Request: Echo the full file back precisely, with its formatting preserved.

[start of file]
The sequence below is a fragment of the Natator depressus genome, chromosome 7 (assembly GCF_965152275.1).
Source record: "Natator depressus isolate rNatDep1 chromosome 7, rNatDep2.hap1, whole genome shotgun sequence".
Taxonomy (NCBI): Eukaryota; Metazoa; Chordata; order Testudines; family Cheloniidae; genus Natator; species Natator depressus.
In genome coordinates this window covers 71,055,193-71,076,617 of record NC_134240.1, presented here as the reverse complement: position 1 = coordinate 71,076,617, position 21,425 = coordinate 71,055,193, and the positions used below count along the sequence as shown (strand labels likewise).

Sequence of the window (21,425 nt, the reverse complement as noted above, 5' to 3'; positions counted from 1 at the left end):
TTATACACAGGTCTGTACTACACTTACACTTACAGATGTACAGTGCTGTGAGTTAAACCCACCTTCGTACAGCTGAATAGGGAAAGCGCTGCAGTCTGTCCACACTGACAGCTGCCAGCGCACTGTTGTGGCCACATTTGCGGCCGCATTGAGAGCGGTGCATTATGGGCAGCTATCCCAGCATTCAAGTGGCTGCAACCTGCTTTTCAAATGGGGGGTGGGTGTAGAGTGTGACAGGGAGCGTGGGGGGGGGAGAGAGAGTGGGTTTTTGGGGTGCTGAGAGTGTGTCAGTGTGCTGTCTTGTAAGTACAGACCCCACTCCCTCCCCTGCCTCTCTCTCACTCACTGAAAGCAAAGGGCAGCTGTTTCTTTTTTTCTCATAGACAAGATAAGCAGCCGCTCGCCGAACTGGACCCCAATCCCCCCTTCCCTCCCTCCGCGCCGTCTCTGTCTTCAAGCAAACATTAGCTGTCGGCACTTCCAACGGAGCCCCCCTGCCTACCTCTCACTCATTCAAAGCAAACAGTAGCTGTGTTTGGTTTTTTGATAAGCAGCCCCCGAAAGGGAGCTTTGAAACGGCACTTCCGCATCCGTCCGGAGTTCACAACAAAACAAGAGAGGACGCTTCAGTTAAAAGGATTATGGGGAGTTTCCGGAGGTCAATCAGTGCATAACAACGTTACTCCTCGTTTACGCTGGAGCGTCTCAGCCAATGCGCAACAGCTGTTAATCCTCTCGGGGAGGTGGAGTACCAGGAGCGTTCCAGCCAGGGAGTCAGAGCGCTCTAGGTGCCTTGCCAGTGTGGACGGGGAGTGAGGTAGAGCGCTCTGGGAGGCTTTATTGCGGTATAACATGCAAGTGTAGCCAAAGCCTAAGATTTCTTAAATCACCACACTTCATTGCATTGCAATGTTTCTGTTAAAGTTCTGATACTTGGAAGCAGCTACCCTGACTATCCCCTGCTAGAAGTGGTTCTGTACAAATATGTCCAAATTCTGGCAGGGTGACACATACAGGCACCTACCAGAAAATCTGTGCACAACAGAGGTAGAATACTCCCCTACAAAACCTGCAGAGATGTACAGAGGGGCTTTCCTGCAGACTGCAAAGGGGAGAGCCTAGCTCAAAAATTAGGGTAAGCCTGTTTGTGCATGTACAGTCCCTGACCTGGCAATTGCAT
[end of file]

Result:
The sequence below is a fragment of the Natator depressus genome, chromosome 7 (assembly GCF_965152275.1).
Source record: "Natator depressus isolate rNatDep1 chromosome 7, rNatDep2.hap1, whole genome shotgun sequence".
Taxonomy (NCBI): Eukaryota; Metazoa; Chordata; order Testudines; family Cheloniidae; genus Natator; species Natator depressus.
In genome coordinates this window covers 71,055,193-71,076,617 of record NC_134240.1, presented here as the reverse complement: position 1 = coordinate 71,076,617, position 21,425 = coordinate 71,055,193, and the positions used below count along the sequence as shown (strand labels likewise).

Sequence of the window (21,425 nt, the reverse complement as noted above, 5' to 3'; positions counted from 1 at the left end):
TTATACACAGGTCTGTACTACACTTACACTTACAGATGTACAGTGCTGTGAGTTAAACCCACCTTCGTACAGCTGAATAGGGAAAGCGCTGCAGTCTGTCCACACTGACAGCTGCCAGCGCACTGTTGTGGCCACATTTGCGGCCGCATTGAGAGCGGTGCATTATGGGCAGCTATCCCAGCATTCAAGTGGCTGCAACCTGCTTTTCAAATGGGGGGTGGGTGTAGAGTGTGACAGGGAGCGTGGGGGGGGGAGAGAGAGTGGGTTTTTGGGGTGCTGAGAGTGTGTCAGTGTGCTGTCTTGTAAGTACAGACCCCACTCCCTCCCCTGCCTCTCTCTCACTCACTGAAAGCAAAGGGCAGCTGTTTCTTTTTTTCTCATAGACAAGATAAGCAGCCGCTCGCCGAACTGGACCCCAATCCCCCCTTCCCTCCCTCCGCGCCGTCTCTGTCTTCAAGCAAACATTAGCTGTCGGCACTTCCAACGGAGCCCCCCTGCCTACCTCTCACTCATTCAAAGCAAACAGTAGCTGTGTTTGGTTTTTTGATAAGCAGCCCCCGAAAGGGAGCTTTGAAACGGCACTTCCGCATCCGTCCGGAGTTCACAACAAAACAAGAGAGGACGCTTCAGTTAAAAGGATTATGGGGAGTTTCCGGAGGTCAATCAGTGCATAACAACGTTACTCCTCGTTTACGCTGGAGCGTCTCAGCCAATGCGCAACAGCTGTTAATCCTCTCGGGGAGGTGGAGTACCAGGAGCGTTCCAGCCAGGGAGTCAGAGCGCTCTAGGTGCCTTGCCAGTGTGGACGGGGAGTGAGGTAGAGCGCTCTGGGAGGCTTTATTGCGGTATAACATGCAAGTGTAGCCAAAGCCTAAGATTTCTTAAATCACCACACTTCATTGCATTGCAATGTTTCTGTTAAAGTTCTGATACTTGGAAGCAGCTACCCTGACTATCCCCTGCTAGAAGTGGTTCTGTACAAATATGTCCAAATTCTGGCAGGGTGACACATACAGGCACCTACCAGAAAATCTGTGCACAACAGAGGTAGAATACTCCCCTACAAAACCTGCAGAGATGTACAGAGGGGCTTTCCTGCAGACTGCAAAGGGGAGAGCCTAGCTCAAAAATTAGGGTAAGCCTGTTTGTGCATGTACAGTCCCTGACCTGGCAATTGCAT